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A TODAY SHOW #ReadWithJenna BOOK CLUB PICK! • An empowering, behind-the-scenes novel of a young Hollywood actress and the dark secret she’s ready to confront. One of Summer 2020’s Most Anticipated Novels Marie Claire, Entertainment Weekly, Oprah magazine, Bustle, E! Online, Popsugar, Goodreads, Today Show online, New York Post, Betches, Better Homes & Gardens, HelloGiggles, Bad on Paper podcast, The Stripe, Shondaland, HuffPost, CNN.com, Mashable “Beautifully written and compulsively readable…At its core, this book is about redemption, grace, and pain.” —Jenna Bush Hager “A novel so full-blooded, so humane, that the pages feel almost warm to the touch. A clarifying, purifying chronicle of a promising young woman gone astray and the story of her comeback. Grace Turner can do it. You can do it, too.” —A.J. Finn Grace Turner was one movie away from Hollywood’s A-List. So no one understood why, at the height of her career and on the eve of her first Golden Globe nomination, she disappeared. Now, one year later, Grace is back in Los Angeles and ready to reclaim her life on her own terms. When Grace is asked to present a lifetime achievement award to director Able Yorke—the man who controlled her every move for eight years—she knows there’s only one way she’ll be free of the secret that’s already taken so much from her. The Comeback is a moving and provocative story of justice—a true page-turner about a young woman finding the strength and power of her voice.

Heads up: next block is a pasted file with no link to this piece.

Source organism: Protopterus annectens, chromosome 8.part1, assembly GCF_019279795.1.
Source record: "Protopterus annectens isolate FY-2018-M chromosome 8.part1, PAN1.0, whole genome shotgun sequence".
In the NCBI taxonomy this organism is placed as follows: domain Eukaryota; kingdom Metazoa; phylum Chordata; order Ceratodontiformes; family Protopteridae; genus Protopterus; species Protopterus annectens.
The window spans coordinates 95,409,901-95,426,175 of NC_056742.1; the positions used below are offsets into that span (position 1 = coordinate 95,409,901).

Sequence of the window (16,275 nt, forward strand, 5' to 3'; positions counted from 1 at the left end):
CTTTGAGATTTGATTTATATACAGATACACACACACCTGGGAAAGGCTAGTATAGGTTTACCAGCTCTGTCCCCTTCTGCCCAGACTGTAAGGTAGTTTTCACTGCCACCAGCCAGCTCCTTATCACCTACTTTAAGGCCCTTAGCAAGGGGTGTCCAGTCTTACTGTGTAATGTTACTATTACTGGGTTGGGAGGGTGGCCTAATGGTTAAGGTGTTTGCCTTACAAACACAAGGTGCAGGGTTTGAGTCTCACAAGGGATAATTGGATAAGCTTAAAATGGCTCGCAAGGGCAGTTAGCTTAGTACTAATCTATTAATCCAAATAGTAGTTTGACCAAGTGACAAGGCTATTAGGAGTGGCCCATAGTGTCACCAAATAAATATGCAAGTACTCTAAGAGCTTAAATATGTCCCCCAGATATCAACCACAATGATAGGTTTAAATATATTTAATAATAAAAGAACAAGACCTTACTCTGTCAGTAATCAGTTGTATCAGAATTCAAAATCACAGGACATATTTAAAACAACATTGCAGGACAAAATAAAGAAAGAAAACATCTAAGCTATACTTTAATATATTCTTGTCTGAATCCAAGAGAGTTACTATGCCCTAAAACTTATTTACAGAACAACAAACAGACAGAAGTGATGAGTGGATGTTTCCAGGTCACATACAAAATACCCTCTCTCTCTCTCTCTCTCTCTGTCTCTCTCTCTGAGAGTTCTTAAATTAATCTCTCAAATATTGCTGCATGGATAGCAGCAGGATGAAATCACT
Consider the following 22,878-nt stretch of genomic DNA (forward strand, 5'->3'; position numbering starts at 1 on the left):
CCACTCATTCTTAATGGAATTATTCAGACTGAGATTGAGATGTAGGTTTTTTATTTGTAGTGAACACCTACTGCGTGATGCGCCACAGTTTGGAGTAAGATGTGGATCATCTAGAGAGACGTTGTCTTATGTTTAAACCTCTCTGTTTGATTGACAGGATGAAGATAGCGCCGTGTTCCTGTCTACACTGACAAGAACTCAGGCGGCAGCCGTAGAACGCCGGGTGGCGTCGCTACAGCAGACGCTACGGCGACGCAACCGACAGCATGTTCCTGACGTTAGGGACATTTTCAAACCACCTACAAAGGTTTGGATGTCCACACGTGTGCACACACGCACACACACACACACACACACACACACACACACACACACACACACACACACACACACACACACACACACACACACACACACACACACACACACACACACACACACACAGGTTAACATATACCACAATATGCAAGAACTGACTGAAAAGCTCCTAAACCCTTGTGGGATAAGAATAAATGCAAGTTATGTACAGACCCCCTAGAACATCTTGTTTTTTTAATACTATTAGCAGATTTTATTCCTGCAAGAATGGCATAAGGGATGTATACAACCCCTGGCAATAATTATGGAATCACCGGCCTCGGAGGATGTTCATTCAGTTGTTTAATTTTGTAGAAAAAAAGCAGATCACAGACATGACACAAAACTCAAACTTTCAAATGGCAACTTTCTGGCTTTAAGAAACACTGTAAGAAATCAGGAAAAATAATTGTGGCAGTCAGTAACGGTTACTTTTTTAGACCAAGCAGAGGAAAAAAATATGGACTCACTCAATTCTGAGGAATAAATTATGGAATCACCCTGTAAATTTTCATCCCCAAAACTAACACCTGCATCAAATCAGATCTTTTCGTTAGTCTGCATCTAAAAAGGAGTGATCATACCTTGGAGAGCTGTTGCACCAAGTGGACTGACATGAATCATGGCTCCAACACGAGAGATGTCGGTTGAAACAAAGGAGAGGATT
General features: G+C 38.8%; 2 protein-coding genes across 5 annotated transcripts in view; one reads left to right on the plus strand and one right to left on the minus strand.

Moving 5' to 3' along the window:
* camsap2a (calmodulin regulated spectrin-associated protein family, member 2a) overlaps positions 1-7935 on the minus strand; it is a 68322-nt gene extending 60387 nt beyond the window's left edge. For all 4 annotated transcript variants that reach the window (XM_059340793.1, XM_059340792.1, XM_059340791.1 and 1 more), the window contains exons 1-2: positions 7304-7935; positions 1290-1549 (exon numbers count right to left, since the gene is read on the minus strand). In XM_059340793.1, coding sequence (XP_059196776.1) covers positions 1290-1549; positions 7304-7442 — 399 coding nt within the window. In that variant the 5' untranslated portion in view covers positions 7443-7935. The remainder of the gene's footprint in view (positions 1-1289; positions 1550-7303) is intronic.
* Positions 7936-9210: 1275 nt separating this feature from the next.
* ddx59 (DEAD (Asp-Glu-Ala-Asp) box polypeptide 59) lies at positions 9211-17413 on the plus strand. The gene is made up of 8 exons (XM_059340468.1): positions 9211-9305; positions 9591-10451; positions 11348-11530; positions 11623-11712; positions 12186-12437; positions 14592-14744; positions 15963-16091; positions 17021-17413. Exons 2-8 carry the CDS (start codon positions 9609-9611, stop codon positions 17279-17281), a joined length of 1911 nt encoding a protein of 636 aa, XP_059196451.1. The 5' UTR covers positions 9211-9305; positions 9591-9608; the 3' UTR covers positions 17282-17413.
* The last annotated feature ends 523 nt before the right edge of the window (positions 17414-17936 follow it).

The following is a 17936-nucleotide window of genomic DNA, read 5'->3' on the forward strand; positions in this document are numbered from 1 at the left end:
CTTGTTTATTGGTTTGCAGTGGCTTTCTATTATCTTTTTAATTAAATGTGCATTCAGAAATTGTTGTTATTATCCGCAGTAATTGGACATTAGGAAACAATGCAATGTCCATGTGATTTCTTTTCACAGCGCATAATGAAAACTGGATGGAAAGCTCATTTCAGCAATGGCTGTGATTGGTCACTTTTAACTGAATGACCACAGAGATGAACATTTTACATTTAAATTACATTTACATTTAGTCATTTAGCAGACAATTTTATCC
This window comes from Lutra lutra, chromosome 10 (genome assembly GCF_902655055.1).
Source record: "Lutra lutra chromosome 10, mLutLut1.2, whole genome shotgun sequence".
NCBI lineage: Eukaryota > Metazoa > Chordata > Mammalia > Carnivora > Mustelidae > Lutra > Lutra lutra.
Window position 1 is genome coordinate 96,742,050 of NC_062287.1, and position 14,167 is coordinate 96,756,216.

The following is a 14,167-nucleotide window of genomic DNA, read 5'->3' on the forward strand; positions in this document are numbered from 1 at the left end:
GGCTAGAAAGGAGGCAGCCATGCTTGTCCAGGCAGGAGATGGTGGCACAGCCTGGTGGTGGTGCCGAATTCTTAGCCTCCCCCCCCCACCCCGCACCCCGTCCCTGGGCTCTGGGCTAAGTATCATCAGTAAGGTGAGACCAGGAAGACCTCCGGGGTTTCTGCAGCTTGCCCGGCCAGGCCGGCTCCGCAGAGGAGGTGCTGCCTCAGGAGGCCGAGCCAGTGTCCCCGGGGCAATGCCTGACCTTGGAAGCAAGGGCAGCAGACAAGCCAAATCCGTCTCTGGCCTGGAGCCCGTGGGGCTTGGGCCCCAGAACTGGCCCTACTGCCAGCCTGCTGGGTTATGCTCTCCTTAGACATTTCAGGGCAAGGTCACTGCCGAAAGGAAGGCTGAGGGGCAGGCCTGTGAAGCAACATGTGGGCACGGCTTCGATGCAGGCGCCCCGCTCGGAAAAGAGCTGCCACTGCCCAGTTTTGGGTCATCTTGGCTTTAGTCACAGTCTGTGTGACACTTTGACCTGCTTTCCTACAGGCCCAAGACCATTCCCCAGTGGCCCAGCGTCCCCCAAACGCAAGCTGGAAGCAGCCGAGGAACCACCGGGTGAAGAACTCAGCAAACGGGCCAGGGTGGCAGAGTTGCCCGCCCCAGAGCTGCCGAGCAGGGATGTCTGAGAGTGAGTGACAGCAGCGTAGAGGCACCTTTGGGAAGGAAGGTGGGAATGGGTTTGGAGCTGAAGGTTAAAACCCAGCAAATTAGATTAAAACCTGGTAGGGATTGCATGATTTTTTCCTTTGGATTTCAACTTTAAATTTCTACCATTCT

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A dark relationship evolves between a high schooler and her English teacher in this breathtakingly powerful memoir about a young woman who must learn to rewrite her own story. “Have you ever read Lolita?” So begins seventeen-year-old Alisson’s metamorphosis from student to lover and then victim. A lonely and vulnerable high school senior, Alisson finds solace only in her writing—and in a young, charismatic English teacher, Mr. North. Mr. North gives Alisson a copy of Lolita to read, telling her it is a beautiful story about love. The book soon becomes the backdrop to a connection that blooms from a simple crush into a forbidden romance. But as Mr. North’s hold on her tightens, Alisson is forced to evaluate how much of their narrative is actually a disturbing fiction. In the wake of what becomes a deeply abusive relationship, Alisson is faced again and again with the story of her past, from rereading Lolita in college to working with teenage girls to becoming a professor of creative writing. It is only with that distance and perspective that she understands the ultimate power language has had on her—and how to harness that power to tell her own true story. Being Lolita is a stunning coming-of-age memoir that shines a bright light on our shifting perceptions of consent, vulnerability, and power. This is the story of what happens when a young woman realizes her entire narrative must be rewritten—and then takes back the pen to rewrite it.